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An enduring bombshell

Kim Novak, now retired and living in Oregon, recalls a career making movies that still thrill.

January 11, 2004|Susan King | Times Staff Writer

Kim NOVAK'S initial purpose in Hollywood was twofold -- at least as far as Columbia Pictures' iron-willed studio chief Harry Cohn was concerned. To Cohn, his beautiful starlet would help quell any rebellion by the studio's leading love goddess, Rita Hayworth (he hoped she'd fear being replaced), and Novak would also be a worthy rival to blond bombshell Marilyn Monroe, who worked across town at Fox.

But Novak quickly proved much more than a Hayworth wannabe or a Monroe pretender. From 1954 to '64, she worked with some of the industry's top directors, including Alfred Hitchcock ("Vertigo"), Billy Wilder ("Kiss Me, Stupid"), Joshua Logan ("Picnic"), George Sidney ("Pal Joey"), Richard Quine ("Pushover," "Bell, Book and Candle"), Otto Preminger ("Man With the Golden Arm") and Phil Karlson ("Five Against the House"). After just two years in Hollywood, she became the No. 1 box office star in 1956 and held that ranking for three years.

But since the mid-1960s, save for an occasional movie or TV role, Novak basically bid Hollywood goodbye. Her last film role was in Mike Figgis' offbeat "Liebestraum" (1991).

Now 70 and living on a ranch in Oregon with her veterinarian husband, Novak says she has no regrets. "I had some amazing roles when I first started out," she explains by phone. "Then they kind of typecast you. They start putting you in all the same kind of things, and that didn't go down well for me. I wasn't in it for the money or the fame; to me it was all about the expression of something I could give that maybe no one else could in quite the same way. I felt like I had a real purpose.

"But suddenly, when the directors maybe aren't that great and the roles ... there is nothing you feel you can contribute. I didn't want to stagnate as a person. I wanted to keep developing. I got more into my painting and artwork. I felt that at least I was growing and becoming more [fulfilled] rather than sitting around Hollywood and waiting for a good script."

Novak's reputation as an actress has gained stature over the decades; she was honored in 1997 with the Golden Bear Award at the Berlin International Film Festival for lifetime achievement and last year was presented the Eastman Archives Award for her contribution to film, joining such previous honorees as Greta Garbo, Audrey Hepburn and Meryl Streep.

The American Cinematheque at the Egyptian Theatre is paying tribute with a three-day retrospective titled "Elusive Legend: An In-Person Tribute to Kim Novak." It kicks off Friday with "Picnic," the 1955 adaptation of William Inge's Pulitzer Prize-winning play. Novak plays a small-town beauty who falls in love with a handsome drifter (William Holden) -- the duo's dance to "Moonglow" is one of the most erotic sequences ever put on film. Also screening Friday is 1957's "Jeanne Eagels," in which Novak plays the Broadway star whose life was marred by drug and alcohol problems.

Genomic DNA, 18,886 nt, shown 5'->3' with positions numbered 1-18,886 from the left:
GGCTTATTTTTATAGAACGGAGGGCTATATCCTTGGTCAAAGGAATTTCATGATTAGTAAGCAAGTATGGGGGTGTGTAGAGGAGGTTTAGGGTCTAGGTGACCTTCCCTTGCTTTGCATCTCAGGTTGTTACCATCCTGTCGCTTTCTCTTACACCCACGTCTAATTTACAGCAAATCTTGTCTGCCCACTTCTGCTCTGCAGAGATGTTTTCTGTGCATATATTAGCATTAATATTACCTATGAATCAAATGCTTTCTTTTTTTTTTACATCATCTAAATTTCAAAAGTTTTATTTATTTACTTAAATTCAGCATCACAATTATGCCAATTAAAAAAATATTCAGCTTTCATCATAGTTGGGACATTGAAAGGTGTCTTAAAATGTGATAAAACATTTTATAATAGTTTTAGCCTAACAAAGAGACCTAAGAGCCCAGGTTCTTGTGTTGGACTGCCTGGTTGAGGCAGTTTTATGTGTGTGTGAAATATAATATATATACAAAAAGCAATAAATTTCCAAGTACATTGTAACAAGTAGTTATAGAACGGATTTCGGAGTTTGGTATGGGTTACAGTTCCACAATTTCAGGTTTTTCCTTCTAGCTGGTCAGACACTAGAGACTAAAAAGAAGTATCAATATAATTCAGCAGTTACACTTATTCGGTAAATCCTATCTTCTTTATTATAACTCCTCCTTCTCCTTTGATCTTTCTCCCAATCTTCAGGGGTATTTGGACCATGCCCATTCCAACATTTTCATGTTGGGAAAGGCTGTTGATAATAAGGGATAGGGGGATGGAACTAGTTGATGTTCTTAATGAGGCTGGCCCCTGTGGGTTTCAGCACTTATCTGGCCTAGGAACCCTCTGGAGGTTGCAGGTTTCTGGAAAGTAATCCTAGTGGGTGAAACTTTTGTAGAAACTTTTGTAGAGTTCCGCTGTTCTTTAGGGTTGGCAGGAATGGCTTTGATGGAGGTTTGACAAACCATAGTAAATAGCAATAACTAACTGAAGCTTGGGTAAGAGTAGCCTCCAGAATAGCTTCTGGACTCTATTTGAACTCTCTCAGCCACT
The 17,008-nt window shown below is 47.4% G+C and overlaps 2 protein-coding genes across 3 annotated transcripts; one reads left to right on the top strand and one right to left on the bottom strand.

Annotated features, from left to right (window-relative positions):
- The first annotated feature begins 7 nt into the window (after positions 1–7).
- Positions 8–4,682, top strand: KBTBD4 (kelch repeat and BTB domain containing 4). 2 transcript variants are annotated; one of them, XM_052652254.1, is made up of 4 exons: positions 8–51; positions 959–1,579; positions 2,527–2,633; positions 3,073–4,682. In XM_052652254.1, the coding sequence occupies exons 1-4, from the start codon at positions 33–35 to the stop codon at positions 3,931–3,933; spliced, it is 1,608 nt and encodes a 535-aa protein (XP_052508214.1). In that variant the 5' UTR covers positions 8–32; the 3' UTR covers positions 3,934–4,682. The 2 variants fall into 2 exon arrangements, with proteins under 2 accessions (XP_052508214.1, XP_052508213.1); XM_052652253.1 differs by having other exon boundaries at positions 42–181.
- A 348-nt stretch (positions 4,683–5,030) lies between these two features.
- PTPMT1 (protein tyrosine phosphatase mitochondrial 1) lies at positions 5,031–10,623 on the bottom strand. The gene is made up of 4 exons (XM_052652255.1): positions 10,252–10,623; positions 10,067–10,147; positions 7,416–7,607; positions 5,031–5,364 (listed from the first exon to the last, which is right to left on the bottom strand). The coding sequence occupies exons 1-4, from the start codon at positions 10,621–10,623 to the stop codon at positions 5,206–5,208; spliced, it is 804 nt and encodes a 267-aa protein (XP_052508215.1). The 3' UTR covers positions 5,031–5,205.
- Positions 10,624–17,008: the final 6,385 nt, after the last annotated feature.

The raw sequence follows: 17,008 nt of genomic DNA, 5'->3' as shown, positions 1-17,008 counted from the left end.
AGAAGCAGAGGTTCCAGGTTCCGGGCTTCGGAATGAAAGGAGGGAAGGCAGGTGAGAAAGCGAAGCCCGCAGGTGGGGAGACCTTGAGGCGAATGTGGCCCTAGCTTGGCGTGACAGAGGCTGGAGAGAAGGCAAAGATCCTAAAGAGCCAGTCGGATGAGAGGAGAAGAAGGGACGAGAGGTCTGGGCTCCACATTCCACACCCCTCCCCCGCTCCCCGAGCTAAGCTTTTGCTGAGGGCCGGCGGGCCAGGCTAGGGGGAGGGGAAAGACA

Novak is scheduled to attend Saturday's screening of her most popular film, Hitchcock's 1958 classic "Vertigo," in which she plays the dual role of Madeleine and Judy, who become the obsession of a San Francisco police detective (Jimmy Stewart). The controversial 1964 Wilder comedy "Kiss Me, Stupid," in which she plays a floozy with a heart of gold, also screens that evening.

The retrospective concludes Sunday with a double bill of 1958's "Bell, Book and Candle," which finds her playing a witch who falls for a mortal (Stewart again), and the 1957 musical "Pal Joey" with Frank Sinatra and Hayworth.

The cover of Time

Novak said she got to help pick some of the films for the retrospective, including "Jeanne Eagels," a movie she loves. "No one -- in America, anyway -- liked this movie" when it came out, she says. "It had terrible reviews, but I still like it, so I am curious to see what the reaction is today. I worked so hard on the film to get into the character, so much so that still I carry Jeanne Eagels with -- her mannerisms that I learned just became part of me."

She was devastated by the reviews. "I was in Rome at the time, I think, and Time magazine came out with me on the cover. Of course I was excited and then I read on the inside this terrible review. I hadn't been in show business enough to know that everybody gets terrible reviews. I thought I was the only one."

Though it's now considered one of Wilder's best films from the 1960s, "Kiss Me, Stupid" not only flopped at the box office, it had problems with censors who deemed it a crude sex comedy. "It's not a big deal now," Novak says. "I know it hurt Billy Wilder and, in fact, they were already writing the sequel because they thought it was going to be really great."

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